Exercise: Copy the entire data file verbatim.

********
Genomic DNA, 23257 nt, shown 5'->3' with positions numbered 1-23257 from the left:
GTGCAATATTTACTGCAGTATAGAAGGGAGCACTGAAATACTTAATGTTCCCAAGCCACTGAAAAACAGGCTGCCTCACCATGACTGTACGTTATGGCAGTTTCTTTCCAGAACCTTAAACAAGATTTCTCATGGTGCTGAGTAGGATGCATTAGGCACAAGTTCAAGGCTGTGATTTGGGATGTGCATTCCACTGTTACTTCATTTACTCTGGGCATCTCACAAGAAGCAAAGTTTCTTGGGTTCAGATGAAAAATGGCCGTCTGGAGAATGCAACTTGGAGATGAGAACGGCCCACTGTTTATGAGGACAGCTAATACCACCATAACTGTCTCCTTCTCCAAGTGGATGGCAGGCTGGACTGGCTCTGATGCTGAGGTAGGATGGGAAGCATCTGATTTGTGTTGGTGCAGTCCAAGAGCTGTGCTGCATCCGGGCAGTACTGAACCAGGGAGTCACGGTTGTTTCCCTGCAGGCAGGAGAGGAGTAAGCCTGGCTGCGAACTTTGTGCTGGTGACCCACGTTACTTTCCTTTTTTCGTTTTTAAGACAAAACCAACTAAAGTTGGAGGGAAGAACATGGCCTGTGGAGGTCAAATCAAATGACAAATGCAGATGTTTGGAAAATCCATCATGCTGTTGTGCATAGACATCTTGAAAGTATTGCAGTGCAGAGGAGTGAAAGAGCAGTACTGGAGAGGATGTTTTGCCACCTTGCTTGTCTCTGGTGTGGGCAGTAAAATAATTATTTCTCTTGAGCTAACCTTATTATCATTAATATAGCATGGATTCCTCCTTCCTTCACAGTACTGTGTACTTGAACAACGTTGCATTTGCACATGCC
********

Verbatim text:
Genomic DNA, 23257 nt, shown 5'->3' with positions numbered 1-23257 from the left:
GTGCAATATTTACTGCAGTATAGAAGGGAGCACTGAAATACTTAATGTTCCCAAGCCACTGAAAAACAGGCTGCCTCACCATGACTGTACGTTATGGCAGTTTCTTTCCAGAACCTTAAACAAGATTTCTCATGGTGCTGAGTAGGATGCATTAGGCACAAGTTCAAGGCTGTGATTTGGGATGTGCATTCCACTGTTACTTCATTTACTCTGGGCATCTCACAAGAAGCAAAGTTTCTTGGGTTCAGATGAAAAATGGCCGTCTGGAGAATGCAACTTGGAGATGAGAACGGCCCACTGTTTATGAGGACAGCTAATACCACCATAACTGTCTCCTTCTCCAAGTGGATGGCAGGCTGGACTGGCTCTGATGCTGAGGTAGGATGGGAAGCATCTGATTTGTGTTGGTGCAGTCCAAGAGCTGTGCTGCATCCGGGCAGTACTGAACCAGGGAGTCACGGTTGTTTCCCTGCAGGCAGGAGAGGAGTAAGCCTGGCTGCGAACTTTGTGCTGGTGACCCACGTTACTTTCCTTTTTTCGTTTTTAAGACAAAACCAACTAAAGTTGGAGGGAAGAACATGGCCTGTGGAGGTCAAATCAAATGACAAATGCAGATGTTTGGAAAATCCATCATGCTGTTGTGCATAGACATCTTGAAAGTATTGCAGTGCAGAGGAGTGAAAGAGCAGTACTGGAGAGGATGTTTTGCCACCTTGCTTGTCTCTGGTGTGGGCAGTAAAATAATTATTTCTCTTGAGCTAACCTTATTATCATTAATATAGCATGGATTCCTCCTTCCTTCACAGTACTGTGTACTTGAACAACGTTGCATTTGCACATGCC